Belgium has the biggest brain collection

| September 4, 2017 | 0 Comments

The Duffel Psychiatric Hospital in Belgium has caught the world’s attention. At a time when humans are desperate to cure diseases, halt ageing and understand learning, the Duffel Hospital is of critical importance.

The hospital’s more than 3 000 brains of diseased psychiatric patients had been part of an even larger brain collection started more than 40 years ago by British neuropathologist, John Corsellis. In 2016, the Corsellis collection was rehoused in the Duffel Hospital. Manuel Morrens, professor of cognitive neuroscience at the University of Antwerp, oversees the collection.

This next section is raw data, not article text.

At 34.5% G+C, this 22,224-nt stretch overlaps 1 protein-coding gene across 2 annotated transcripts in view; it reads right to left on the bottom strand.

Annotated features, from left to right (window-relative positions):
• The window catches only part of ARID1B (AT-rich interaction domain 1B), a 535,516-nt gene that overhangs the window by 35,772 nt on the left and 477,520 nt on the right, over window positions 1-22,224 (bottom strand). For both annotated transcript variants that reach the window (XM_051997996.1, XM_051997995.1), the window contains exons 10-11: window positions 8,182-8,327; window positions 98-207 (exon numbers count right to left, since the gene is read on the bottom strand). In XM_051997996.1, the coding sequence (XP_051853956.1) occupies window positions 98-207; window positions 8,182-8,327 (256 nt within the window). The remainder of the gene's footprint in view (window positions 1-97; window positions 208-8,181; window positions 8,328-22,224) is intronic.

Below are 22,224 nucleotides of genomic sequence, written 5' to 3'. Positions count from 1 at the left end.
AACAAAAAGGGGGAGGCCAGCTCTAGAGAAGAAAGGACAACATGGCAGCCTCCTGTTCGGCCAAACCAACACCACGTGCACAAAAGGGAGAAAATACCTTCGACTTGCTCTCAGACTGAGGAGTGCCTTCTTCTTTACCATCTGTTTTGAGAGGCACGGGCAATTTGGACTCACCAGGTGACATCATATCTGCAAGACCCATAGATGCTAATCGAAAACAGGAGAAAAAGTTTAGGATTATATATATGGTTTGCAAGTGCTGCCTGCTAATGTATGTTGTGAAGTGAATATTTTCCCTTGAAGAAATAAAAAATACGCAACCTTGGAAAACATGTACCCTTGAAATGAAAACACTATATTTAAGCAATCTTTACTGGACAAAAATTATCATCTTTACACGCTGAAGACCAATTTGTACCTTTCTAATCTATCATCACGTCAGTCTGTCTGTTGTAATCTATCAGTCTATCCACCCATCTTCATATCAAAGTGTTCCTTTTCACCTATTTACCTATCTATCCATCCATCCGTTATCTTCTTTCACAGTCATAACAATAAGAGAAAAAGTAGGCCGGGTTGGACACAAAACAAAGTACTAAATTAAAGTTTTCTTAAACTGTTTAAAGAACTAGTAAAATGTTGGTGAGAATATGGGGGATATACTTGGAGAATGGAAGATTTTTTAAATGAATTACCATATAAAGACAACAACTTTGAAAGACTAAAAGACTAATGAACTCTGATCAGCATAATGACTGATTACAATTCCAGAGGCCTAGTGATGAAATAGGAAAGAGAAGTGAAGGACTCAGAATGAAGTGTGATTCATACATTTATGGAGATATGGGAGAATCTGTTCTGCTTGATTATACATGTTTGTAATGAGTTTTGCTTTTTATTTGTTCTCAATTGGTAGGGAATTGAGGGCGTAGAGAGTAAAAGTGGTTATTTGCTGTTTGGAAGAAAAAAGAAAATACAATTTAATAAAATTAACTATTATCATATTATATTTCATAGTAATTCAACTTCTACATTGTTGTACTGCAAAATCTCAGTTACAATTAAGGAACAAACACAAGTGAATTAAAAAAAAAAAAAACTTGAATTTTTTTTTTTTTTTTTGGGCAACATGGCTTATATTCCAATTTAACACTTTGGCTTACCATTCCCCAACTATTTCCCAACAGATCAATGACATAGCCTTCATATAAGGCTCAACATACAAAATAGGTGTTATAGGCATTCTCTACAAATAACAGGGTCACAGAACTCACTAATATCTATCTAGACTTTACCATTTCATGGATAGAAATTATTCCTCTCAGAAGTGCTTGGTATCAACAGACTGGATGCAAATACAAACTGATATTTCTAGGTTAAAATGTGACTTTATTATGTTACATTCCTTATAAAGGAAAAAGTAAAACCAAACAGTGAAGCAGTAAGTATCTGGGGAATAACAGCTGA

The brains are stored in formaldehyde and tucked away in ordinary plastic containers in the basement of the hospital. Some are still completely intact and others have been sliced up. Generally, scientists believe that older brains are the most interesting, because they carry diseases that have not been treated with modern medicines.

By using 21st century methods, researchers can learn what molecular processes have taken place and compare them with healthy brains. “You can really go into which proteins are active during certain phases of an illness,” Morrens says. “This will really contribute to our understanding of what is going on in the brain.”

 

 

Category: Spring 2017

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